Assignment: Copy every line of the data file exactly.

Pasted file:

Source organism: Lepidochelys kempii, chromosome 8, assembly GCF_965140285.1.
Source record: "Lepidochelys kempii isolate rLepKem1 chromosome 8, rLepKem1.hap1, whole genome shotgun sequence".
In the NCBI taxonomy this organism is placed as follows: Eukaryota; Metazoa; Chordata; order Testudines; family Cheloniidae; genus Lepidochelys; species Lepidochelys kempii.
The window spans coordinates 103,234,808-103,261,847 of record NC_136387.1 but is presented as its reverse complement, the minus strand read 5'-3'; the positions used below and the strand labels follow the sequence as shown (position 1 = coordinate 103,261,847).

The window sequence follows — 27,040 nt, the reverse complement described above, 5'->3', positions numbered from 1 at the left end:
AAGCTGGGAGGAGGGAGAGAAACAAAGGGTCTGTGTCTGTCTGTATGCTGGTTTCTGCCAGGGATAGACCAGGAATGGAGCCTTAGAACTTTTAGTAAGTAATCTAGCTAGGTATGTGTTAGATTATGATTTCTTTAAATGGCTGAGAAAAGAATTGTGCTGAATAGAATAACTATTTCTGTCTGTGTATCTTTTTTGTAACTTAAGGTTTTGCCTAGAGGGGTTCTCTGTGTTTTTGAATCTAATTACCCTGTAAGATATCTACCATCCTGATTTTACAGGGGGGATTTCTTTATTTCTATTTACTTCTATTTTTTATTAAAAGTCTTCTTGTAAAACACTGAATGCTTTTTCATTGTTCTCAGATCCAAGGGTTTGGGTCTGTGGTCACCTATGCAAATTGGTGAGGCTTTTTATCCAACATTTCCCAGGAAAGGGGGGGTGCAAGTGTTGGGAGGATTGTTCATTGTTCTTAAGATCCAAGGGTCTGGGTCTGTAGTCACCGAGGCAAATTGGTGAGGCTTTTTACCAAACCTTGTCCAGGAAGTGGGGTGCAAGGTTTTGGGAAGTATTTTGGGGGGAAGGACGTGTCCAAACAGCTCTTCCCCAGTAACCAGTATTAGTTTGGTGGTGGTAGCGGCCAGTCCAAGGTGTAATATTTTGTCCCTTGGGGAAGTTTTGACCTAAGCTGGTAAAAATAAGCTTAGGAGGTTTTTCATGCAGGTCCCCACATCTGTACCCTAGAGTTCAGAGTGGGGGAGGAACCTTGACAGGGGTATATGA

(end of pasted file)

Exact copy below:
Source organism: Lepidochelys kempii, chromosome 8, assembly GCF_965140285.1.
Source record: "Lepidochelys kempii isolate rLepKem1 chromosome 8, rLepKem1.hap1, whole genome shotgun sequence".
In the NCBI taxonomy this organism is placed as follows: Eukaryota; Metazoa; Chordata; order Testudines; family Cheloniidae; genus Lepidochelys; species Lepidochelys kempii.
The window spans coordinates 103,234,808-103,261,847 of record NC_136387.1 but is presented as its reverse complement, the minus strand read 5'-3'; the positions used below and the strand labels follow the sequence as shown (position 1 = coordinate 103,261,847).

The window sequence follows — 27,040 nt, the reverse complement described above, 5'->3', positions numbered from 1 at the left end:
AAGCTGGGAGGAGGGAGAGAAACAAAGGGTCTGTGTCTGTCTGTATGCTGGTTTCTGCCAGGGATAGACCAGGAATGGAGCCTTAGAACTTTTAGTAAGTAATCTAGCTAGGTATGTGTTAGATTATGATTTCTTTAAATGGCTGAGAAAAGAATTGTGCTGAATAGAATAACTATTTCTGTCTGTGTATCTTTTTTGTAACTTAAGGTTTTGCCTAGAGGGGTTCTCTGTGTTTTTGAATCTAATTACCCTGTAAGATATCTACCATCCTGATTTTACAGGGGGGATTTCTTTATTTCTATTTACTTCTATTTTTTATTAAAAGTCTTCTTGTAAAACACTGAATGCTTTTTCATTGTTCTCAGATCCAAGGGTTTGGGTCTGTGGTCACCTATGCAAATTGGTGAGGCTTTTTATCCAACATTTCCCAGGAAAGGGGGGGTGCAAGTGTTGGGAGGATTGTTCATTGTTCTTAAGATCCAAGGGTCTGGGTCTGTAGTCACCGAGGCAAATTGGTGAGGCTTTTTACCAAACCTTGTCCAGGAAGTGGGGTGCAAGGTTTTGGGAAGTATTTTGGGGGGAAGGACGTGTCCAAACAGCTCTTCCCCAGTAACCAGTATTAGTTTGGTGGTGGTAGCGGCCAGTCCAAGGTGTAATATTTTGTCCCTTGGGGAAGTTTTGACCTAAGCTGGTAAAAATAAGCTTAGGAGGTTTTTCATGCAGGTCCCCACATCTGTACCCTAGAGTTCAGAGTGGGGGAGGAACCTTGACAGGGGTATATGA